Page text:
In April of 2008, EPA signed new regulations that come into effect on April 22nd of 2010.   It requires contractors to distribute the "Renovate Right" brochure to the owners of pre-1978 child-occupied buildings.  Contractors must now be certified by the EPA and ensure that the work is supervised by "Certified Renovators", so that EPA-prescribed procedures are followed.  The whole intent of the new legislation is to protect children of six years of age or younger.

Painting in Partnership continues to be on the cutting-edge of technology and work practices in order to give you the best long-term result, while keeping you safe.  If you wish to receive a PDF copy of the Renovate Right pamphlet, please email us at: info@paintpartner.com. We will send it out to you right away.
Your Questions Answered!

Question: "Why is caulking important to the quality of my paint job?"

On the outside of a building, caulk plays a critical role in keeping water out of your building.  Unlike paint, caulk has the ability to expand and shrink with the ambient temperature and humidity.  When caulk begins to fail, moisture gets into the surrounding wood joints.  Before too long, the moisture rots the wood and causes expensive repairs.

Because of our frequent freeze and thaw cycles, caulk begins to fail within 2 or 3 years.  It is therefore important to do maintenance caulking and paint touch ups.  Such a practice will add years to the life cycle of a paint job.  Make it a point to ask Painting in Partnership to come and inspect the caulk on your house.  This is work that saves you a lot of money!

On the inside, caulk adds to the aesthetics of a paint job, by closing the gaps between the wood joints and also between the wood surfaces and the walls and ceilings.  Wintertime is a good time to re-caulk interior surfaces, because the house's surfaces are generally the driest.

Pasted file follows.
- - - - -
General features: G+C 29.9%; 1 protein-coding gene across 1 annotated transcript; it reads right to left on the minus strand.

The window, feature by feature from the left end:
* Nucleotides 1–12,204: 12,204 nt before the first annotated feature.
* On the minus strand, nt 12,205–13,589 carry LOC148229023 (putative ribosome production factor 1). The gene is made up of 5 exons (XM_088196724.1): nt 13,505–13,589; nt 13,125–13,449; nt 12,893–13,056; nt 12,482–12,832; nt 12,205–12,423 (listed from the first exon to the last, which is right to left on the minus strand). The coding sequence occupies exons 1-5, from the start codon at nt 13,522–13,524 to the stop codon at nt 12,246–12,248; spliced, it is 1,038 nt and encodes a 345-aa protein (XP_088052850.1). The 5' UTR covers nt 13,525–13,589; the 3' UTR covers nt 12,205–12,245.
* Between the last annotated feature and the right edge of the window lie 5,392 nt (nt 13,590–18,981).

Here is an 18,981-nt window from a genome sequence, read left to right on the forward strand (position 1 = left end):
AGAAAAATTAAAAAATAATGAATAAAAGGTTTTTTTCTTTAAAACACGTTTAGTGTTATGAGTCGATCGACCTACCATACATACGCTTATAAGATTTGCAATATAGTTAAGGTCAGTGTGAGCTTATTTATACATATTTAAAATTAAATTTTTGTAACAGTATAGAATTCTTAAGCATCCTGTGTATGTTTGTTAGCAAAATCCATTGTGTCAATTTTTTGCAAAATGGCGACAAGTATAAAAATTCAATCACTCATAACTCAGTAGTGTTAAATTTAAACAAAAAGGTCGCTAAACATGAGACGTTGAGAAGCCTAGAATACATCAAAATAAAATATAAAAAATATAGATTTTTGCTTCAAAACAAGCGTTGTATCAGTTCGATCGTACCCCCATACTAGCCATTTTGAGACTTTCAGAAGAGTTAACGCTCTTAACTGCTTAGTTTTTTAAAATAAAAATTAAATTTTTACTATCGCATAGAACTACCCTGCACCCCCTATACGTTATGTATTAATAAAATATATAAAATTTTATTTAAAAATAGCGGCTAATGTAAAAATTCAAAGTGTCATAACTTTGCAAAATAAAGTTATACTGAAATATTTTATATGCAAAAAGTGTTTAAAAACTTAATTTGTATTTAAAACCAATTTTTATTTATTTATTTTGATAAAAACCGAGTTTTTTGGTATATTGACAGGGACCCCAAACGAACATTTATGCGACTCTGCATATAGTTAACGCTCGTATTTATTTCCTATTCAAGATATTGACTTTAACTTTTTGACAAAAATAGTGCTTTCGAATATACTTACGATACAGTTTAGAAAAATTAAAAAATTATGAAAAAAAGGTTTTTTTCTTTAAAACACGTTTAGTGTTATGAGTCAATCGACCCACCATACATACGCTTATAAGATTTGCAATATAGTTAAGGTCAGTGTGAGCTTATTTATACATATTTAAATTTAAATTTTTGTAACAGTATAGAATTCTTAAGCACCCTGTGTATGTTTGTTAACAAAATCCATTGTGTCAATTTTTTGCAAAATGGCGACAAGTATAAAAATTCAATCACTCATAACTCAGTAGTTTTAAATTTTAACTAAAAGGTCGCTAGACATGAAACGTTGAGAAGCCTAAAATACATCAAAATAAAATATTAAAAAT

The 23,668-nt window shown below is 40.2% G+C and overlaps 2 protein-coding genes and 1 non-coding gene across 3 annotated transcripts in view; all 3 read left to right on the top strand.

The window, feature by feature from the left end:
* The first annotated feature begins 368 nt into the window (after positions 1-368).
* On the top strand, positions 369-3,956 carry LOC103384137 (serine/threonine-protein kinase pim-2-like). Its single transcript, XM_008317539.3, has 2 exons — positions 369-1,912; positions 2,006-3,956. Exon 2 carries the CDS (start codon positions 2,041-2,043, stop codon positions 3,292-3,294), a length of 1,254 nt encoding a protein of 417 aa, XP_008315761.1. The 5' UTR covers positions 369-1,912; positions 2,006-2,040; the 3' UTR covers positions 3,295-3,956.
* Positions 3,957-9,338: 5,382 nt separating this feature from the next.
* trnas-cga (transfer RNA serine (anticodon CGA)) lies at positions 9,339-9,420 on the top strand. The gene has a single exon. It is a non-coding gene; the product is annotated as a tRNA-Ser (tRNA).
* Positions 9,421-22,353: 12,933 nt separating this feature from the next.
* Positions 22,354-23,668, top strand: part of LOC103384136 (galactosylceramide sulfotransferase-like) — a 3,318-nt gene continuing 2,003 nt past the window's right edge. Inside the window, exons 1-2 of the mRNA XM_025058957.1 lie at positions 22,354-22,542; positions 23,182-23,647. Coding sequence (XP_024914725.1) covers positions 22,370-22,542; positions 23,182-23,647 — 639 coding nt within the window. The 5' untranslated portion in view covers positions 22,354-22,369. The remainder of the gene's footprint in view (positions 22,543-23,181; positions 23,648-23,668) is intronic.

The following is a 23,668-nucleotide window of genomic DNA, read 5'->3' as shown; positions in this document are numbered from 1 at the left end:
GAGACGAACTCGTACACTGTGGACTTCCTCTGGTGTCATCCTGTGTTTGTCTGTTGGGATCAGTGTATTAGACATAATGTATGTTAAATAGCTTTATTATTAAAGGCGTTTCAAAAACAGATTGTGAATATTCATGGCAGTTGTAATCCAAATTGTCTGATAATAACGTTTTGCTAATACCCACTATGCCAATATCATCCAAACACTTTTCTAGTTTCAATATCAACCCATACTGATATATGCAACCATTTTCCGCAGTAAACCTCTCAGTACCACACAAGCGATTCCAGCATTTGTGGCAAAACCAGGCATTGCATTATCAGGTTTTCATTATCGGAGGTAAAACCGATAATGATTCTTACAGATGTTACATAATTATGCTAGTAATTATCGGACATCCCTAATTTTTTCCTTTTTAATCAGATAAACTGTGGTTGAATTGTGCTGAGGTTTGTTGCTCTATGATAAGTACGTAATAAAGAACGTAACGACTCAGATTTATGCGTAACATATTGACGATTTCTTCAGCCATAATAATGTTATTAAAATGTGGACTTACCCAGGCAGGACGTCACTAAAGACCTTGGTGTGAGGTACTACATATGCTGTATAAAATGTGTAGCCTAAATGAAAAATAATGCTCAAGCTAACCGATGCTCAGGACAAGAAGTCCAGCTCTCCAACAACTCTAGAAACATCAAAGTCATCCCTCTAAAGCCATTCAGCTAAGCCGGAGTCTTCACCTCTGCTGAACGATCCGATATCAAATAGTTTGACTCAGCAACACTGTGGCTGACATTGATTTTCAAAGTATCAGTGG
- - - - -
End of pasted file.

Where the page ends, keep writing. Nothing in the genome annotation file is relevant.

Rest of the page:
Question:  "My kitchen cabinets are stained oak.  What are my options for re-finishing them?"

You have several options.  First of all, you are not limited by the color of your stained cabinets.  Tired of the "golden oak" look?  Would you prefer to  have the look of walnut or mahogany?  This can be accomplished without having to strip your existing cabinets.  Additionally, you can save at least $10,000-$20,000 in the process. 

"No, I would rather have the painted look."  OK, no problem.  The new waterborne enamels give you a beautiful look, because of their ability to easily level off.   The secret is to clean the surfaces well, use a bonding primer and apply a good measure of painting craftsmanship.

If you go the painted route, you have the option to apply a glaze over your cabinets and wiping it off and leaving it in the recesses of the wood for a beautiful expensive look.  There are many different options with color and style.  Oh yes, you get a sample door for your approval before any work is done.

Please send me your question(s) via my e-mail at mario@paintpartner.com.
Stipple Brushes from the 1920's and 1930's

Stipple brushes come in different shapes, material and sizes.  They were often made out of China bristles, sometimes rubber and even horse or hog hair. They were generally large in size, commonly 6 to 10 inches in length.   Shapes varied from round, square or rectangular.  Smaller versions of the same brushes were made to stipple small areas, like between window casings or above doorways.  Here is a sampling of antique stipple brushes from our collection of painting memorabilia:

            Stipple 1Stipple 2

Wall stipple brushes served a few different functions.  First, before the paint rollers were invented, stipple brushes were sometimes used over wet paint to eliminate the brush marks.  More commonly, wall stipple brushes were used to produce decorative finishes with glazes or texture paints.  Smaller, round and tightly packed versions were also used to force paint through the openings of stencils.  To this day, stipple brushes continue to be in vogue as a decorative finishing tool.